Back in February I received a phishing attempt for my account on Wikipedia. I knew it was a phishing attack because Wikipedia thought it was probably me when the IP address that was used to request my password reset. If anyone reads Graham Cluley they would know enough about hackers and stupid end user tricks to realize that it doesn’t have to really be me to hack me with this type of password attempt method that is very obvious.
While I am in IT and work with F5’s, security and servers in my position as a System Administrator, I do care that someone else could get nabbed in a phishing scam. so, being the proactive I thought I would give Wikipedia a heads up and that they may look into it as they gave me an IP address in the UK as the one that had asked for the password reset. Hum, I live in the US, have never left the country except for a few visits to Niagara Falls and a cruise to the Bahamas both when I was in my teens or early 20’s. Let me see, that would make it the late 70’s or early 80’s so I don’t think I was logged into a Wikipedia account at that time. You would think right?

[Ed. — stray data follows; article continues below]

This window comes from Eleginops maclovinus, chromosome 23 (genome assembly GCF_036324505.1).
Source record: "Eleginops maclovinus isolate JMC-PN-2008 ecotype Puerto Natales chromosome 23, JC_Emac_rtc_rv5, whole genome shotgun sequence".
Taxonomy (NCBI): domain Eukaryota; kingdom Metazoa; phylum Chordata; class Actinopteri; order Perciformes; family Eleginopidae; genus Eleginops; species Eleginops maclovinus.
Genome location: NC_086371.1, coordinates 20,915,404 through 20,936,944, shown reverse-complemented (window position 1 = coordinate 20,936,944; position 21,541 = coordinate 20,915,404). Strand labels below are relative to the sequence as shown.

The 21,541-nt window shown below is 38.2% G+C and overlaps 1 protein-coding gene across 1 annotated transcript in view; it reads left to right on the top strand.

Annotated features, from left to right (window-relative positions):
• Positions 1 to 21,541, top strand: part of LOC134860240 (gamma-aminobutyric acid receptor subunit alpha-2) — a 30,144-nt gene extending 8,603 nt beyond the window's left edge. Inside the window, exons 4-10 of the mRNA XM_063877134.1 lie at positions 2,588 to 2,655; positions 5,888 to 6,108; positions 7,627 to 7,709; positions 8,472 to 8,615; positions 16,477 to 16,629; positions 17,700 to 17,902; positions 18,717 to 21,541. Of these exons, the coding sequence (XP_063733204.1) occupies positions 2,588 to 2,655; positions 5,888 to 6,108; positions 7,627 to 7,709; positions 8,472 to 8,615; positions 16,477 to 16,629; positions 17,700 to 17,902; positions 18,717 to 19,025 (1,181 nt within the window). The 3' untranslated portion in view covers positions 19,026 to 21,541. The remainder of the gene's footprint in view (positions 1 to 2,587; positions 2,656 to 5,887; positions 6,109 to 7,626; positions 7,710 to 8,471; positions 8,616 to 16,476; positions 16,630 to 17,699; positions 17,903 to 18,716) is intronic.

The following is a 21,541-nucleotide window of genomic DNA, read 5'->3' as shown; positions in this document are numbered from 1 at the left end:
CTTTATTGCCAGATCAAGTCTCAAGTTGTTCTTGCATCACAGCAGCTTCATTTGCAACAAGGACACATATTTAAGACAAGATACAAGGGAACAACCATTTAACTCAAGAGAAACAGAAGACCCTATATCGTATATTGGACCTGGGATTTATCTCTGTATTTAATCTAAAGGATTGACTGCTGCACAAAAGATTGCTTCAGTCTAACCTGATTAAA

You would also think that having a user, you have a pattern of log on attempts and IP’s from which they came from. This would eliminate that I was in the UK, or would trigger a security alert that would drop the request. At the very least it would send in wary email saying someone requested a reset from an IP in a location you have never tried to log in from before. Nah, instead I receive:
Someone (probably you, from IP address 126.96.36.199) requested a reset of your password for Wikipedia
Later in the email it says:
This temporary password will expire in 7 days.You should log in and choose a new password now. If someone else made this request, or if you have remembered your original password, and you no longer wish to change it, you may ignore this message and continue using your old password.
To me that is just ignoring the possible phishing attack, while the response was even more incredulous that I don’t think they take security very seriously to escalate it another level to verify a possible attack to other accounts from the same IP or range.
I don’t think there’s much we can do here – if you didn’t make the password reset request then it should be ignored.
This is why many companies are hacked. They don’t take it serious or choose stick their heads in the ground.Good security is more than changing your password.